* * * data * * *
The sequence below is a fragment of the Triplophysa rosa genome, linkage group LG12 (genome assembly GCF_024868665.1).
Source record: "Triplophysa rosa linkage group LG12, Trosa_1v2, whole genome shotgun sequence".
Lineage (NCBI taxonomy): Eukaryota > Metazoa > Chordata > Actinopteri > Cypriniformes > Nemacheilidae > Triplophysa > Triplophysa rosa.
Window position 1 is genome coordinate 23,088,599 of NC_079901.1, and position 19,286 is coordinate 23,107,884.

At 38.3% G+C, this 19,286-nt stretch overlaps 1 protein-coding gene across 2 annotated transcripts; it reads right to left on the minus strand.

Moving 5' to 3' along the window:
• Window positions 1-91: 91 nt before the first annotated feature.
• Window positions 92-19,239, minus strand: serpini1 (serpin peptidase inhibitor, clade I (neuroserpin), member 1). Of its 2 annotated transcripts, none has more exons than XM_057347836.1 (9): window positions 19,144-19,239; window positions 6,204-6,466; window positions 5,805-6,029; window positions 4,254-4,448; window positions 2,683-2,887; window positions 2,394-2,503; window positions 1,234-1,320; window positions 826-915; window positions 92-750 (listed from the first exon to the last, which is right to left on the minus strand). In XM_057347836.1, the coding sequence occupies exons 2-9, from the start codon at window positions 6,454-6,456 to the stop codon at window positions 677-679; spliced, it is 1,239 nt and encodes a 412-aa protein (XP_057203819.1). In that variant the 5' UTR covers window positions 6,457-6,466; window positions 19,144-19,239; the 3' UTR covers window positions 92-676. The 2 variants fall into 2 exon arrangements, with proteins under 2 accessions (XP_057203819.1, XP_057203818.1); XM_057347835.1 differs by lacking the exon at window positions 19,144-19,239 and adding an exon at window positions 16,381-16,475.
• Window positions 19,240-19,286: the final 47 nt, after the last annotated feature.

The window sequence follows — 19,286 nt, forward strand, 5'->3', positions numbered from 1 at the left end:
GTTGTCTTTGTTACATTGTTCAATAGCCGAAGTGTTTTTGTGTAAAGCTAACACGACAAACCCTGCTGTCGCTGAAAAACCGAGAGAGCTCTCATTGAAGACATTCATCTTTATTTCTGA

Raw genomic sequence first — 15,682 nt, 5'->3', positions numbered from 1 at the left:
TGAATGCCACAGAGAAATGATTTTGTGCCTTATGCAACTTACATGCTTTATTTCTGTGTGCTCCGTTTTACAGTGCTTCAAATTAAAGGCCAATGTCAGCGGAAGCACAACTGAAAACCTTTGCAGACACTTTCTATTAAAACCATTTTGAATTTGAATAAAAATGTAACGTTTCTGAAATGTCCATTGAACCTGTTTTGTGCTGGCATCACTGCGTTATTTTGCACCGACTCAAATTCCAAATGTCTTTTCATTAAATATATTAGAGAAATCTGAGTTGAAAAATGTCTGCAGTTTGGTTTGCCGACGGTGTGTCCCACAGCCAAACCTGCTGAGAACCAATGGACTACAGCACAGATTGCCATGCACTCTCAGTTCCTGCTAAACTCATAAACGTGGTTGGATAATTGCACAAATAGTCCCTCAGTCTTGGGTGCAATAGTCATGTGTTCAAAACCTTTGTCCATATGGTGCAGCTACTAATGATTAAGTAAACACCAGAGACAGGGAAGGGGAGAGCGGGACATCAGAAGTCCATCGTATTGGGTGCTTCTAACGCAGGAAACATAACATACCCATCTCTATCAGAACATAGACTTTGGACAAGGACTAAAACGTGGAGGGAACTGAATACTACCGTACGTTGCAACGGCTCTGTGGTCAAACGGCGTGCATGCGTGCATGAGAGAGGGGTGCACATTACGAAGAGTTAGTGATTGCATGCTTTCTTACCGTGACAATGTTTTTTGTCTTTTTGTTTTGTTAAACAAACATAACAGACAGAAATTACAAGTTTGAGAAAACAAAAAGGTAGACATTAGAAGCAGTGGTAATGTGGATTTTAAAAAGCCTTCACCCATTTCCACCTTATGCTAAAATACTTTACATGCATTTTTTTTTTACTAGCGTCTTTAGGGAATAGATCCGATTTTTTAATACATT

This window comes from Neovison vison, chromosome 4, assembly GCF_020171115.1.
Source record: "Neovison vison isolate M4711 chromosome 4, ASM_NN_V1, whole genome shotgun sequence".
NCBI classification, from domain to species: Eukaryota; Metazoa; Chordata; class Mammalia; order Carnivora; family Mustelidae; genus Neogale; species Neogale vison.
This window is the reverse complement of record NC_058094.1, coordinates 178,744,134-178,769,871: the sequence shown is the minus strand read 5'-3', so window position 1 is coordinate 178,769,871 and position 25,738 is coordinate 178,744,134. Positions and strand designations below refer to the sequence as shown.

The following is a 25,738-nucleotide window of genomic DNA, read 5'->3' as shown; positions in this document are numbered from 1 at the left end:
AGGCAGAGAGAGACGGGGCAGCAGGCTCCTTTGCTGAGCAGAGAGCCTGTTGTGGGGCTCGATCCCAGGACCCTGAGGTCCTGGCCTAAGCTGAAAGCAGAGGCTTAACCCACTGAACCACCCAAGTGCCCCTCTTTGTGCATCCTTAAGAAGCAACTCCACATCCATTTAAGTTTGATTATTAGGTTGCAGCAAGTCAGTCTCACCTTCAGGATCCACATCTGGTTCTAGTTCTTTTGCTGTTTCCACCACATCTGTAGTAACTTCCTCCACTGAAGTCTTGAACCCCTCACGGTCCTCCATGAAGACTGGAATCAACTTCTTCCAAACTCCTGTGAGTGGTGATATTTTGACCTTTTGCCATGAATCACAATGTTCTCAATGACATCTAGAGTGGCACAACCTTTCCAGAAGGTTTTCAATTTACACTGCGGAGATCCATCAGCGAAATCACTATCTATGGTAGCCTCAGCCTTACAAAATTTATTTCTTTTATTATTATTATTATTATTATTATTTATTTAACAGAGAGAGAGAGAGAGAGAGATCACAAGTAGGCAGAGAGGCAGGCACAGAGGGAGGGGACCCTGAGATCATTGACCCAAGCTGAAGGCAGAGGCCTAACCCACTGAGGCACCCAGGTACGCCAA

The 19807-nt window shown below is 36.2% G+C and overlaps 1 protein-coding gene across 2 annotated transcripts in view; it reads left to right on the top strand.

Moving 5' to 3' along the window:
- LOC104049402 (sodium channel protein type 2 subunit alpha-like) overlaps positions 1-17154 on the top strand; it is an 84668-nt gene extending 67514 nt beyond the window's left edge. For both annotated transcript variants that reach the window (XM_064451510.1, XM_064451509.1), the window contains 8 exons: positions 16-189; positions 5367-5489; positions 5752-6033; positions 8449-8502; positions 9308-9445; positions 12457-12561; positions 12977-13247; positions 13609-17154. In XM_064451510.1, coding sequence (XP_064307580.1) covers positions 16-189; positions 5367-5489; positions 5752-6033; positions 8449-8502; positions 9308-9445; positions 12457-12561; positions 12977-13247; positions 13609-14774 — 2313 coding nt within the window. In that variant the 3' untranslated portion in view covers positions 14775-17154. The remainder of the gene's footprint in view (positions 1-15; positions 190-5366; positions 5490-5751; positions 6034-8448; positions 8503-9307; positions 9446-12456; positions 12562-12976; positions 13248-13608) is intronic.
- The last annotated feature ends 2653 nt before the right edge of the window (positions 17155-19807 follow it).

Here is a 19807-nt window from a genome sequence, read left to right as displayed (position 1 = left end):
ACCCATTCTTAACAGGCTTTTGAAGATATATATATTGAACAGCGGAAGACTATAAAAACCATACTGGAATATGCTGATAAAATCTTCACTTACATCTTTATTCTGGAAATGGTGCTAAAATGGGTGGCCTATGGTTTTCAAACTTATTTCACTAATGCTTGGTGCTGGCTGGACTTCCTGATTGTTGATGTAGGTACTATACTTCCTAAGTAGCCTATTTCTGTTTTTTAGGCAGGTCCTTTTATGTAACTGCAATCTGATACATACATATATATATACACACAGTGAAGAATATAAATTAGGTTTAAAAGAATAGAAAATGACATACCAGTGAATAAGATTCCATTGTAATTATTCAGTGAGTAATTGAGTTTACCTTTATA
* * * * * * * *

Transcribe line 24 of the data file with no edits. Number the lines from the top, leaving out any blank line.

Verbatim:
Here is a 19807-nt window from a genome sequence, read left to right as displayed (position 1 = left end):